I now have three offices. I was ranked the number one Latino agent in the United States for 2023 (by transactions) by the National Association of Hispanic Real Estate Professionals as well as ranked the number one agent in Minnesota for 2023 (by transactions) according to RealTrends.
Angela Mayfield, ABR, GRI
Associate Broker, Better Homes and Gardens Real Estate
I try to evaluate goals monthly and definitely quarterly. I do so in the five areas I learned from [real estate coach and motivational speaker] Brian Buffini: family, business, financial, personal and spiritual. With financial goals, I set them and then [calculate] the number of transactions needed to meet them—a lesson I learned from my experience in nonprofit fundraising. I also help team members set and reach their goals by writing them down.
I use Buffini’s approach, which is that the only way you know how you are doing is to take the time to review and write down the action steps to keep improving; otherwise, goals get hijacked.
I reward myself for meeting goals by checking a box “completed,” and I celebrate with lunch with our team, a massage, a good meal, or time on my back porch to watch the sun set.
Partner and Broker, Engel & Völkers
Vero Beach, Fla.
I came from the cosmetics industry, where I was a sales and marketing executive. As a broker-owner, I shifted my goals from personal productivity to building a team. My biggest goal now is to recruit the right staff who have a track record. We opened in 2023 with 20 advisers, and, when we see there’s a need, we plan to open two or three more locations along the Treasure Coast [on Florida’s southeast coast], with each having its own volume expectation.
I onboard new staff about our culture and goals to get them to the next level. We track goals one-on-one quarterly, and everyone gets together to plan yearly. We also believe in learning from experts; we have them come to the office biweekly. For example, an attorney recently explained legal changes since the collapse of the Surfside condo.
I mesh personal and business goals by blocking off time on my calendar in different colors, so I have time for yoga, biking, family and putting myself out in the community.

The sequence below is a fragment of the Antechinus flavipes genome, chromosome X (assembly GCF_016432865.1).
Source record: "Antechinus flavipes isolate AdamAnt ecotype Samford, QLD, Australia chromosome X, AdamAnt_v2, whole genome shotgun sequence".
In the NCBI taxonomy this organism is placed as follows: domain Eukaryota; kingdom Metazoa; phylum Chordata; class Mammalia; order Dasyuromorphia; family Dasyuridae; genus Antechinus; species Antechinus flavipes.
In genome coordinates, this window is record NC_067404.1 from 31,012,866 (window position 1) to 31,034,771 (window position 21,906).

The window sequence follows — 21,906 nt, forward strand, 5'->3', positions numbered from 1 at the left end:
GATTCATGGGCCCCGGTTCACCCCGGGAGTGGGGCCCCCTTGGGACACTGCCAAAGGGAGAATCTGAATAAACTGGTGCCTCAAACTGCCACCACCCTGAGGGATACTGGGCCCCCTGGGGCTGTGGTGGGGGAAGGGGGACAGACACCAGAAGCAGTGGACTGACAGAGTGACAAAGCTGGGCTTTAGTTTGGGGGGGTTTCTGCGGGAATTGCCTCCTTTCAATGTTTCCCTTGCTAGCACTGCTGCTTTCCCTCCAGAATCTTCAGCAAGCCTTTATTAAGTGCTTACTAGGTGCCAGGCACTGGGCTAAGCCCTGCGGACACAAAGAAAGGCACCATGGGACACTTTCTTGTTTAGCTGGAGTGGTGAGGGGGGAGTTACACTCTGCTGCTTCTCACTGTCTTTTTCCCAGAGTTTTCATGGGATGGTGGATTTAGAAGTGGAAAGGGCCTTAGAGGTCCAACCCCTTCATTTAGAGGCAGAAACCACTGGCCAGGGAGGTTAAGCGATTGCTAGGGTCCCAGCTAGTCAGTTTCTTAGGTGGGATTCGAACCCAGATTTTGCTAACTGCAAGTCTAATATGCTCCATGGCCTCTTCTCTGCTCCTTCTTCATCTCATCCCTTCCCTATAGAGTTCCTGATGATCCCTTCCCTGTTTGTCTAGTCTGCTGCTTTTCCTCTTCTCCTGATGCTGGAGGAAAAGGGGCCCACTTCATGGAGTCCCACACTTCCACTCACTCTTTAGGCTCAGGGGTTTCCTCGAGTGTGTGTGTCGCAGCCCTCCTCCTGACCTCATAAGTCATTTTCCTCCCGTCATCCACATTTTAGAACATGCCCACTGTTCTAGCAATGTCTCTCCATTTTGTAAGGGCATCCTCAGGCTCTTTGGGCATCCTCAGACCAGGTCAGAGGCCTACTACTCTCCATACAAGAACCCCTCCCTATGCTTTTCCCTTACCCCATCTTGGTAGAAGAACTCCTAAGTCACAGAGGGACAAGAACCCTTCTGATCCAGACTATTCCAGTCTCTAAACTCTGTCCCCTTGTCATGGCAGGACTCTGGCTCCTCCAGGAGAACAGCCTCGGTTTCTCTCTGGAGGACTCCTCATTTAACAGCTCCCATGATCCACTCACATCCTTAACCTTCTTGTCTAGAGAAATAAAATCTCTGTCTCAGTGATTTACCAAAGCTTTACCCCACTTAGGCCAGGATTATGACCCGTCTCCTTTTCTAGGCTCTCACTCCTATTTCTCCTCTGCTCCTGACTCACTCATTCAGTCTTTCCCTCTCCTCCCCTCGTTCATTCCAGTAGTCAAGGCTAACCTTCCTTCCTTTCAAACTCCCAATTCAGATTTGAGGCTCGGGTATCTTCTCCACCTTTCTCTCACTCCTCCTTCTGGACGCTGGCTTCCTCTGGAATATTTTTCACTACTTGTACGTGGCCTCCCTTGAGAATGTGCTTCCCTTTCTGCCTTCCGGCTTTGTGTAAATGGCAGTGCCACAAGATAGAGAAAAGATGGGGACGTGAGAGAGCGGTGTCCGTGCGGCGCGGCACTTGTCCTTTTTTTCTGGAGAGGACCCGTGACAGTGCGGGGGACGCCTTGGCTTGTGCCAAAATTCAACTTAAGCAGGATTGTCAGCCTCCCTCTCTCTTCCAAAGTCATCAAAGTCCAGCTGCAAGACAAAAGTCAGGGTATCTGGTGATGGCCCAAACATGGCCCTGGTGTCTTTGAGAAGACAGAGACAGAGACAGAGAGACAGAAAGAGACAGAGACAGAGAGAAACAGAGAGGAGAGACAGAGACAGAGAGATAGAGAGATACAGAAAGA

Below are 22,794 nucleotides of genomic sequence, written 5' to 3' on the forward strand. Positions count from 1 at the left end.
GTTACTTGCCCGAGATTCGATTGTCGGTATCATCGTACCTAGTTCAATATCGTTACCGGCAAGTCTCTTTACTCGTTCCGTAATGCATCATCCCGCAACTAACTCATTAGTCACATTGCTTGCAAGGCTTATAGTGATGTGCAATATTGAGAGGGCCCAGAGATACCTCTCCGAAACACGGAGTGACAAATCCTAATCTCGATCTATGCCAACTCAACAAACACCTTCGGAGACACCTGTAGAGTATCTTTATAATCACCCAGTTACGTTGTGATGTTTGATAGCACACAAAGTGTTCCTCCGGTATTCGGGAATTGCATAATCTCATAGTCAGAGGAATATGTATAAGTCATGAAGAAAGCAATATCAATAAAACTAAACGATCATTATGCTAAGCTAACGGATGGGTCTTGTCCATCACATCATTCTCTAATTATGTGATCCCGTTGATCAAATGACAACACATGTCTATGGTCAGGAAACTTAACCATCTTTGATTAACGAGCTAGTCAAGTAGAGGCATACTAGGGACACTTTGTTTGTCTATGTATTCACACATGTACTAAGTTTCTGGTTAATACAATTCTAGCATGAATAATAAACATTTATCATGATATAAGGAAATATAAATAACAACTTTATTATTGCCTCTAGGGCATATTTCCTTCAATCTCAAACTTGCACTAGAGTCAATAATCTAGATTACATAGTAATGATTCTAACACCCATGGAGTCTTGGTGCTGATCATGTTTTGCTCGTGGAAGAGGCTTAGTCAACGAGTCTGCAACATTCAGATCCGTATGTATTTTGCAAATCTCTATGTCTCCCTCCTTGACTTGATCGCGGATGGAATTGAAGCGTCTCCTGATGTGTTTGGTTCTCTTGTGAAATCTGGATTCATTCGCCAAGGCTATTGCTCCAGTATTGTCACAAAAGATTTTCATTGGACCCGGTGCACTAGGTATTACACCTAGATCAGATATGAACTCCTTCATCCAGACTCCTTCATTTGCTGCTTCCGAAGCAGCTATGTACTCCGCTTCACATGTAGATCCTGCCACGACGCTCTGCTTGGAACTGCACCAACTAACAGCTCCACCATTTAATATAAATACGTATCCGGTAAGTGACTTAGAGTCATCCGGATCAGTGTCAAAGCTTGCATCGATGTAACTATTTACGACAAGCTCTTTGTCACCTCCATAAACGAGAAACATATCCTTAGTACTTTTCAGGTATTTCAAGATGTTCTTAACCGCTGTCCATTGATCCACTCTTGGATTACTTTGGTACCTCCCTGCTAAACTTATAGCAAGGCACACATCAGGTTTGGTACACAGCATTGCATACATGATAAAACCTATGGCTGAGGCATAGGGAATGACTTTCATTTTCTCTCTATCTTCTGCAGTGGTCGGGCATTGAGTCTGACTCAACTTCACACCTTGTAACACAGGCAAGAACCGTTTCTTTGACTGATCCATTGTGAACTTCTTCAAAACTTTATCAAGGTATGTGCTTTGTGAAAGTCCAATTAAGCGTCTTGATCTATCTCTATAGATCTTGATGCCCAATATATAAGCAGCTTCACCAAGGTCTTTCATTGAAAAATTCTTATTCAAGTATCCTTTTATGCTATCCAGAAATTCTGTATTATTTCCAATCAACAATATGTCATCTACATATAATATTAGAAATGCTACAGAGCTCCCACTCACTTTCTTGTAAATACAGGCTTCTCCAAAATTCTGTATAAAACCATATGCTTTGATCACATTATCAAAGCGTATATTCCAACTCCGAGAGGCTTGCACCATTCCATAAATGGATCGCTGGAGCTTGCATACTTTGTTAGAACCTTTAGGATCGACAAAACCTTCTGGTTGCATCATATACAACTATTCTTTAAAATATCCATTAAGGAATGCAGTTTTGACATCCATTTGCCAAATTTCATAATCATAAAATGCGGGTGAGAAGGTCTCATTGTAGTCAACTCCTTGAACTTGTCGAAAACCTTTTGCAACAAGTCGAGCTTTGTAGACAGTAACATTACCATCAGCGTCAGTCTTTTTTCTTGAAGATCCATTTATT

Broker, The Shulkin Wilk Group, Compass
When I started 19 years ago in my family’s real estate business, I didn’t have a wife, kids or a house. I didn’t feel I needed to set goals beyond making sales and earning a living. My early goal was to plant as many seeds as possible, and I’d go almost anywhere to get business at any price point. Eventually, I realized I needed a target. To me, complacency leads to laziness, so I couldn’t rest on my laurels based on what I achieved the year before.
Each year I set a main sales volume target that is higher than the previous year. I hold myself accountable. I have achieved this goal every year except one. As 2023 wraps up, though, our results will most likely be lower. We sold $162 million in 2022, and our goal for 2023 was $200 million. We’re not on track for closed transactions, but we are if we include pending sales as well as listings.
I have been building personal relationships my entire life and pride myself on maintaining so many. I do so through my childhood friends, my wife’s network, our neighborhood, old dog park buddies, my kids’ friends and their families, and my brothers’ and parents’ connections.
While it feels like I am always “on” at times, I know it’s important to unplug, which I do by coaching my kids’ teams or watching “Survivor” with the family.
CEO & Co-founder, Realifi Realty
Beverly Hills, Calif.
My parents wanted me to go to law school, but I started selling real estate in college and loved it. They didn’t support a commission-based career. I worked hard to make sure I made enough money to be independent and pay my own bills.
In those early days, I never wrote down goals, though I thought a lot about the income I wanted to earn and how many deals it would take to get me there.
I now write down my goals so I can check them off on my phone when completed. When I wake up, I start on my to-do list. Every week, I try to post at
least three videos on social media, which include a mix of property tours and advice, such as information on new legislation or homebuyer tips.
My husband, Jason Ling, and I opened our brokerage in June 2023. We want to expand nationwide in five to 10 years. We spend a lot of time networking with real estate professionals around the country. I was included in REALTOR® Magazine’s “30 under 30” class of 2017 and will serve as the 2024–2025 national president of the Asian Real Estate Association of America.
Real estate can be a lonely profession, so I mentor my team of over 25 agents daily, and we work together to sell homes and reach our goals.
My parents have changed their thinking about my career—they are very proud of me now.